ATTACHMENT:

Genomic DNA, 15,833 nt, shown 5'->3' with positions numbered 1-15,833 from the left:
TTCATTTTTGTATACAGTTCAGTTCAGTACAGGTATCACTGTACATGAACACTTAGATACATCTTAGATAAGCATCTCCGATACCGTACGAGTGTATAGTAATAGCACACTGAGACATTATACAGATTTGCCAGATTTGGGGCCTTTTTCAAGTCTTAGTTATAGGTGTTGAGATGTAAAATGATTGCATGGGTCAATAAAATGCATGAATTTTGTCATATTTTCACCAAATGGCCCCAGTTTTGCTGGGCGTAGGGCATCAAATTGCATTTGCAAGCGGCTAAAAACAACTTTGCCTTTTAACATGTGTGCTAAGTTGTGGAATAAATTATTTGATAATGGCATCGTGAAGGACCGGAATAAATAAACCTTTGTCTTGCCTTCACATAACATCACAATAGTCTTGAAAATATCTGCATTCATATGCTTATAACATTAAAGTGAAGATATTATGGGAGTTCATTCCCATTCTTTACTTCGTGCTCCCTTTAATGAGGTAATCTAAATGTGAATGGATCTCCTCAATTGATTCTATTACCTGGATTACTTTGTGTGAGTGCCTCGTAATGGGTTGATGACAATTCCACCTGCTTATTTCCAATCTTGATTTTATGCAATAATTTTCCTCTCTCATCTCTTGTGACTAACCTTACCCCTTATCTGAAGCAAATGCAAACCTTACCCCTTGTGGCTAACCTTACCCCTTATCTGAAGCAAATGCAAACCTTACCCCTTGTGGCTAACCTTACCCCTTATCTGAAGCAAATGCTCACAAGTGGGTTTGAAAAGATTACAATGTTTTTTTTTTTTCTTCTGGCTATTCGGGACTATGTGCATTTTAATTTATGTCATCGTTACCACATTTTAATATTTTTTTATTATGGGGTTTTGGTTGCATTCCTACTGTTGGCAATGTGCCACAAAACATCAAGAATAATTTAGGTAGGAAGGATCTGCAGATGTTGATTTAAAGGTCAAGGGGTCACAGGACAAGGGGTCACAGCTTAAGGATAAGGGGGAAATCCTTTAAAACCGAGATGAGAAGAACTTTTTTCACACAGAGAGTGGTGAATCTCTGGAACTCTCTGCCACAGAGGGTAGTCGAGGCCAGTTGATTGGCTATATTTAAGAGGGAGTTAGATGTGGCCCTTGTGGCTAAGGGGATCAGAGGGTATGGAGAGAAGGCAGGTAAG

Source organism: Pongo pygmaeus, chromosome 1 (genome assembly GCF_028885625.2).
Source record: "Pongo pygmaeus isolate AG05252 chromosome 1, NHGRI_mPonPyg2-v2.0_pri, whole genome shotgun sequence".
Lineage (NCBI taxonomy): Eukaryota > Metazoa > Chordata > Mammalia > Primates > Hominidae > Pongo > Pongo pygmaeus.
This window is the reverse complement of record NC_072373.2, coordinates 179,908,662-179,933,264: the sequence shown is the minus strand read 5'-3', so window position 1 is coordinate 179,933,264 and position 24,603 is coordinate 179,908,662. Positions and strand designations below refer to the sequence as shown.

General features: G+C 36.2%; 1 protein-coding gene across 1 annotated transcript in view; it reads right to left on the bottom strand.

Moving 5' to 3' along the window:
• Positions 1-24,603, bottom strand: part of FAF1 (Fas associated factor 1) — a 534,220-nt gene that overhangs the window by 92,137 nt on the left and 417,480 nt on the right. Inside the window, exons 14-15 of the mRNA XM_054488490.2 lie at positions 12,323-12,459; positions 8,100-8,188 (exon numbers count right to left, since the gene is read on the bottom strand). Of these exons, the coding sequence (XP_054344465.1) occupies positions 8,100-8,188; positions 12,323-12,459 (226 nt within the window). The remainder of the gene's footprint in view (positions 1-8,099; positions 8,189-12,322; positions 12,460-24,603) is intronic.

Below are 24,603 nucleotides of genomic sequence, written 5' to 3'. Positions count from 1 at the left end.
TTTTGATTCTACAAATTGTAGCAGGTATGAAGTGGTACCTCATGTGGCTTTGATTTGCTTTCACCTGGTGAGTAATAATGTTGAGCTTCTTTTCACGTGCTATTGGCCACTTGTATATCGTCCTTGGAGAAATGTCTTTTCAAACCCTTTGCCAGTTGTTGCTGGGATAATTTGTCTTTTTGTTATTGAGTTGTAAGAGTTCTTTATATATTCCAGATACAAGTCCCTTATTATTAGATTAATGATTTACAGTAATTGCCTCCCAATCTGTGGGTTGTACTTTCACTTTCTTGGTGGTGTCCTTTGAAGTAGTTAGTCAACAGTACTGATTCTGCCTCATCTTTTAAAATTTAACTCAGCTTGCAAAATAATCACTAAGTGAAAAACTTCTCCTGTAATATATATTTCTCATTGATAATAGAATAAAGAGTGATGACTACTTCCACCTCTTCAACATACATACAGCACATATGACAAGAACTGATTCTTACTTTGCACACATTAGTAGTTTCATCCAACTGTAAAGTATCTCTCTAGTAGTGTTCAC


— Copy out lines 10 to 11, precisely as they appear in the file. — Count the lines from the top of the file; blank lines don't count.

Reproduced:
Below are 24,603 nucleotides of genomic sequence, written 5' to 3'. Positions count from 1 at the left end.
TTTTGATTCTACAAATTGTAGCAGGTATGAAGTGGTACCTCATGTGGCTTTGATTTGCTTTCACCTGGTGAGTAATAATGTTGAGCTTCTTTTCACGTGCTATTGGCCACTTGTATATCGTCCTTGGAGAAATGTCTTTTCAAACCCTTTGCCAGTTGTTGCTGGGATAATTTGTCTTTTTGTTATTGAGTTGTAAGAGTTCTTTATATATTCCAGATACAAGTCCCTTATTATTAGATTAATGATTTACAGTAATTGCCTCCCAATCTGTGGGTTGTACTTTCACTTTCTTGGTGGTGTCCTTTGAAGTAGTTAGTCAACAGTACTGATTCTGCCTCATCTTTTAAAATTTAACTCAGCTTGCAAAATAATCACTAAGTGAAAAACTTCTCCTGTAATATATATTTCTCATTGATAATAGAATAAAGAGTGATGACTACTTCCACCTCTTCAACATACATACAGCACATATGACAAGAACTGATTCTTACTTTGCACACATTAGTAGTTTCATCCAACTGTAAAGTATCTCTCTAGTAGTGTTCAC